Steinke, J., et al. (2011). Gender Differences in Adolescents’ Wishful Identification With Scientist Characters on Television. Science Communication, 34(2): 163-199.
Whether you’re in library school or you’ve been working for years, you might find Hack Library School’s new starter kit series interesting, especially their post on services to children. Anyone want to volunteer to write the starter kit for youth services? On a related note, Teen Librarian Toolbox has a post on what to do about all that stuff they don’t teach you in library school (I’m taking notes).
If you’ve been trying to find a way to collaborate with nearby schools, see if you can get an advisory group to have a meeting with local teachers (it might be a good idea to make sure that the teachers are not teachers of the teens in your group so as to encourage openness and honesty) and start a dialogue. The topic? Standardized tests. Students may feel like teachers are against them, while teachers probably feel as if it’s administrators who are forcing them to be uncreative. So how do you get all sides to understand each other when schools are still tied to federal standards? For background information, try the journal Rethinking Schools‘ spring 2012 issue, which featured a special section on standardized tests. After a good discussion, maybe everyone can take fun “standardized tests” on personality types, books, or any other fun topics. Then see if students, teachers, and you can work together and form some sort of coalition that bridges the gaps between inside- and outside-of-school education, engagement, and issues. Start a collaborative blog. Take turns hosting book clubs at different places that feel like home to the different stakeholders in your group. What might be an interesting year-long project is to get everyone in the group to develop their ultimate standardized test to replace the ones they’re taking or proctoring in school. What skills do teachers and students think are most important to have before leaving the K-12 system? What topics do people in the real world need to know? Is it better to test knowledge orally? With essays? With student-led, student-designed creative projects? With their perspectives and your skills with information seeking, along with your vast collections, you should be able to create a really interesting partnership. And if you need more inspiration, check out these roundups of education blogs by both students and teachers, both here and here.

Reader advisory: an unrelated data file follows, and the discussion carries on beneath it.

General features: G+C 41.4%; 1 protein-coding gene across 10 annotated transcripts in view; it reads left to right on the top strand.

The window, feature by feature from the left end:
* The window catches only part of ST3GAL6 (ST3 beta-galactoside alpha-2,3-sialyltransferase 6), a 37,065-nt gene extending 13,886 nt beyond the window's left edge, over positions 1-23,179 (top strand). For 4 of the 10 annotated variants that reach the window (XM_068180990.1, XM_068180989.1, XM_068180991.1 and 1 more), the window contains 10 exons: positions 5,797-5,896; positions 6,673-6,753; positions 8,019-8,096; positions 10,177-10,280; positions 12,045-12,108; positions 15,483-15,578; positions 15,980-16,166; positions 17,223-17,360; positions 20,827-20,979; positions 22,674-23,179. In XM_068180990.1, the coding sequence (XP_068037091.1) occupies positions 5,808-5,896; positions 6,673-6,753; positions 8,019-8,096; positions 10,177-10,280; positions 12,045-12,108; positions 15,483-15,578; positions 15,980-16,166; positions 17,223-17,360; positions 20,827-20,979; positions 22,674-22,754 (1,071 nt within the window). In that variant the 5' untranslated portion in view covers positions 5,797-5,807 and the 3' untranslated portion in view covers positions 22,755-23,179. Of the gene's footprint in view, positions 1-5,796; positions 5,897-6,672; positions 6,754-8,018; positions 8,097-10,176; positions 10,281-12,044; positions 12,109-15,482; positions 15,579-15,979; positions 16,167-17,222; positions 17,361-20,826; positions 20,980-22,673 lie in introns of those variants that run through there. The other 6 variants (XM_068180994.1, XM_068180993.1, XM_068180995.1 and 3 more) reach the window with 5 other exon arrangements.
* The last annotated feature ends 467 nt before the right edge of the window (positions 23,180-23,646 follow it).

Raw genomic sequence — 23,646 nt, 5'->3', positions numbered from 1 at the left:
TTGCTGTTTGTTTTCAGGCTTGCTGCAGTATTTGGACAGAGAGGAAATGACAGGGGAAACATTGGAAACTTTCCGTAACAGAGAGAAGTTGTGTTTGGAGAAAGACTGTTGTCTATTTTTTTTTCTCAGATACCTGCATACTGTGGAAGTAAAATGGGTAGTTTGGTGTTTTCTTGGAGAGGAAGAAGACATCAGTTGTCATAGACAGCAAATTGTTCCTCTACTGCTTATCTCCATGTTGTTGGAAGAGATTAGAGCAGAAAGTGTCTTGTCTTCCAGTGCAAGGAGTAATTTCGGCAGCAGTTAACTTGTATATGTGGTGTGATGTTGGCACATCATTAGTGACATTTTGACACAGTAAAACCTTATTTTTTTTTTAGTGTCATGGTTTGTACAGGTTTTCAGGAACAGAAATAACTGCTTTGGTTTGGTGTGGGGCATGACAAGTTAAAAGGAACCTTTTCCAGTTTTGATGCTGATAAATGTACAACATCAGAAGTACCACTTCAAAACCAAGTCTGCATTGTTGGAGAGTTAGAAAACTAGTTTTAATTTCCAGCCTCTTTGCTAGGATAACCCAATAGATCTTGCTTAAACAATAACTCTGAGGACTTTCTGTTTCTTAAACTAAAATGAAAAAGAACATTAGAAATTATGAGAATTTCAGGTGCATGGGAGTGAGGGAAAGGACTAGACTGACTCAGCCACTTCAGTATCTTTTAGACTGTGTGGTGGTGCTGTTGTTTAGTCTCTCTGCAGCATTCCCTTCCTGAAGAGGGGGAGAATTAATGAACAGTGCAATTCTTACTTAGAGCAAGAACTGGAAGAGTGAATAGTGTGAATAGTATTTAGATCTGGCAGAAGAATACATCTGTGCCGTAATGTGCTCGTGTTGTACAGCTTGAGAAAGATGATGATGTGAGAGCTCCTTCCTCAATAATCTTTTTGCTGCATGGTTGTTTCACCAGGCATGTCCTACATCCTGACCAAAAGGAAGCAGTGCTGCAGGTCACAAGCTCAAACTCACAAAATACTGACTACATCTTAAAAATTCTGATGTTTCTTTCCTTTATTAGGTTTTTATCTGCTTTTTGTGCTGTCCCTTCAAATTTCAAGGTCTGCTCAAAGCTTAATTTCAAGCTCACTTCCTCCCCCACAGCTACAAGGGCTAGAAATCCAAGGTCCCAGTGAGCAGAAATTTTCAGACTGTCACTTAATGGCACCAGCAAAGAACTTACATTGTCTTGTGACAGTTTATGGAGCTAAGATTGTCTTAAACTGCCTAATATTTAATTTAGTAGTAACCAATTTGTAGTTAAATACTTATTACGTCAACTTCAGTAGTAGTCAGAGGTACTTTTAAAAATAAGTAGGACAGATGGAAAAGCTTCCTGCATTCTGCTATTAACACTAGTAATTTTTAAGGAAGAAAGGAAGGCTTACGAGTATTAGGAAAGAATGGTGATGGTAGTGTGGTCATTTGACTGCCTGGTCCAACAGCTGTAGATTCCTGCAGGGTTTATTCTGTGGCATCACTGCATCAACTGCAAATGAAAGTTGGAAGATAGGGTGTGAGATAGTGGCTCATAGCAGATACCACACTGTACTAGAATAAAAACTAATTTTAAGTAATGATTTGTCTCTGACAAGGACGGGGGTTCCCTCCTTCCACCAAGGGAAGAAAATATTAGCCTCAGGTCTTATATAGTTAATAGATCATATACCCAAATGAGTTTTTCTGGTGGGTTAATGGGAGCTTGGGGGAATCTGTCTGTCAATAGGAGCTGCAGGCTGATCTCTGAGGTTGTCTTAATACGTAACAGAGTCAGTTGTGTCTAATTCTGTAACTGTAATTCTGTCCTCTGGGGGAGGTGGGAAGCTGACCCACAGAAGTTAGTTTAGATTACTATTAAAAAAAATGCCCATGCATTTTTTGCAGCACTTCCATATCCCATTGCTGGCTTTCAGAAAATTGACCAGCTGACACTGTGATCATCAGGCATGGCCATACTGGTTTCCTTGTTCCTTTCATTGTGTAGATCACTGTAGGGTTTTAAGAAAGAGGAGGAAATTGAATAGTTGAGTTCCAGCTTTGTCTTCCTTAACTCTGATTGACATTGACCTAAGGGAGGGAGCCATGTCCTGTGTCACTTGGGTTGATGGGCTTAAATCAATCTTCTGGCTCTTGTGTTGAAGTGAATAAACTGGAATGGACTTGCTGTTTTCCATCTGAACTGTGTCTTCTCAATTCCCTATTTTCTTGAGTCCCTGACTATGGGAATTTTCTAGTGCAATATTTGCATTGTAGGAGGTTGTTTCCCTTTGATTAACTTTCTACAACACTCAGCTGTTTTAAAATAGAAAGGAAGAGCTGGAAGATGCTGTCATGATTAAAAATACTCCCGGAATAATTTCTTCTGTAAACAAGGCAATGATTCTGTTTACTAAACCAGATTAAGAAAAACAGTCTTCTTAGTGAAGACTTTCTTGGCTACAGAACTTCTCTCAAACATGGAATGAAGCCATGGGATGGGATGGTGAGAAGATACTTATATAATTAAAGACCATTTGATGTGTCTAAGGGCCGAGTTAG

What are your plans for this upcoming academic year? As always, your questions, comments and suggestions are welcomed and encouraged!